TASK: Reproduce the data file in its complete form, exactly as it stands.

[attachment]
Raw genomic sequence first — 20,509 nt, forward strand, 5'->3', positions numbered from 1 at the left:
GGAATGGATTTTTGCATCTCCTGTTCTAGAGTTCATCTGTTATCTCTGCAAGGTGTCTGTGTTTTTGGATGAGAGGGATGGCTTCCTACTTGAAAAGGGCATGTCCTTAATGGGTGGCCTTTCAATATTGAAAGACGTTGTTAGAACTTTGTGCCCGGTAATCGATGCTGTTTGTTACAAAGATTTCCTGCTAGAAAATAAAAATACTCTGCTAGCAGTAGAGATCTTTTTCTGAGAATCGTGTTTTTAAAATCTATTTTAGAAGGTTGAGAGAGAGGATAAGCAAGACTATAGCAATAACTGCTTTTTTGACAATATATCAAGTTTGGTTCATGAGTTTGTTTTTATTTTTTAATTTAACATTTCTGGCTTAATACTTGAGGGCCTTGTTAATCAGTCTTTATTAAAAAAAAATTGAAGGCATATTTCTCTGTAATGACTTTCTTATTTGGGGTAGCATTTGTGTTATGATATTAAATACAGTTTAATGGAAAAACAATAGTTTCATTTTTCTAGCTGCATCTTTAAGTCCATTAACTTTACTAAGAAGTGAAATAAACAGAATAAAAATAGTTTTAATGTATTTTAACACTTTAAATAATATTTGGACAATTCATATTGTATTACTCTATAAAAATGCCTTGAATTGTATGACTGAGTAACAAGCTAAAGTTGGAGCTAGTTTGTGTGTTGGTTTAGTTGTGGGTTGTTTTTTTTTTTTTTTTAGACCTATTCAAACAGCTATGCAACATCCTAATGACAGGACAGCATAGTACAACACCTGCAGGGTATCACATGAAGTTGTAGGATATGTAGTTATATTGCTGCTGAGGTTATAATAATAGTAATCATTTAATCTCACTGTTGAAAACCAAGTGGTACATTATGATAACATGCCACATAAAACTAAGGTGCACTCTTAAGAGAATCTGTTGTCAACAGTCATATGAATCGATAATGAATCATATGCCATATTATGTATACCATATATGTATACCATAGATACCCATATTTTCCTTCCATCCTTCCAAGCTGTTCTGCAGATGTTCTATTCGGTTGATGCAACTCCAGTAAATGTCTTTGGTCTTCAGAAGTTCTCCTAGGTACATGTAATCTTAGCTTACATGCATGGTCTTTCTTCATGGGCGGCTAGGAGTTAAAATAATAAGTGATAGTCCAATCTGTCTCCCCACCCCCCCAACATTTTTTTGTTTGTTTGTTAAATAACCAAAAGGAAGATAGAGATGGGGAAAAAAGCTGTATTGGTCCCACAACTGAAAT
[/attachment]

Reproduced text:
Raw genomic sequence first — 20,509 nt, forward strand, 5'->3', positions numbered from 1 at the left:
GGAATGGATTTTTGCATCTCCTGTTCTAGAGTTCATCTGTTATCTCTGCAAGGTGTCTGTGTTTTTGGATGAGAGGGATGGCTTCCTACTTGAAAAGGGCATGTCCTTAATGGGTGGCCTTTCAATATTGAAAGACGTTGTTAGAACTTTGTGCCCGGTAATCGATGCTGTTTGTTACAAAGATTTCCTGCTAGAAAATAAAAATACTCTGCTAGCAGTAGAGATCTTTTTCTGAGAATCGTGTTTTTAAAATCTATTTTAGAAGGTTGAGAGAGAGGATAAGCAAGACTATAGCAATAACTGCTTTTTTGACAATATATCAAGTTTGGTTCATGAGTTTGTTTTTATTTTTTAATTTAACATTTCTGGCTTAATACTTGAGGGCCTTGTTAATCAGTCTTTATTAAAAAAAAATTGAAGGCATATTTCTCTGTAATGACTTTCTTATTTGGGGTAGCATTTGTGTTATGATATTAAATACAGTTTAATGGAAAAACAATAGTTTCATTTTTCTAGCTGCATCTTTAAGTCCATTAACTTTACTAAGAAGTGAAATAAACAGAATAAAAATAGTTTTAATGTATTTTAACACTTTAAATAATATTTGGACAATTCATATTGTATTACTCTATAAAAATGCCTTGAATTGTATGACTGAGTAACAAGCTAAAGTTGGAGCTAGTTTGTGTGTTGGTTTAGTTGTGGGTTGTTTTTTTTTTTTTTTTAGACCTATTCAAACAGCTATGCAACATCCTAATGACAGGACAGCATAGTACAACACCTGCAGGGTATCACATGAAGTTGTAGGATATGTAGTTATATTGCTGCTGAGGTTATAATAATAGTAATCATTTAATCTCACTGTTGAAAACCAAGTGGTACATTATGATAACATGCCACATAAAACTAAGGTGCACTCTTAAGAGAATCTGTTGTCAACAGTCATATGAATCGATAATGAATCATATGCCATATTATGTATACCATATATGTATACCATAGATACCCATATTTTCCTTCCATCCTTCCAAGCTGTTCTGCAGATGTTCTATTCGGTTGATGCAACTCCAGTAAATGTCTTTGGTCTTCAGAAGTTCTCCTAGGTACATGTAATCTTAGCTTACATGCATGGTCTTTCTTCATGGGCGGCTAGGAGTTAAAATAATAAGTGATAGTCCAATCTGTCTCCCCACCCCCCCAACATTTTTTTGTTTGTTTGTTAAATAACCAAAAGGAAGATAGAGATGGGGAAAAAAGCTGTATTGGTCCCACAACTGAAAT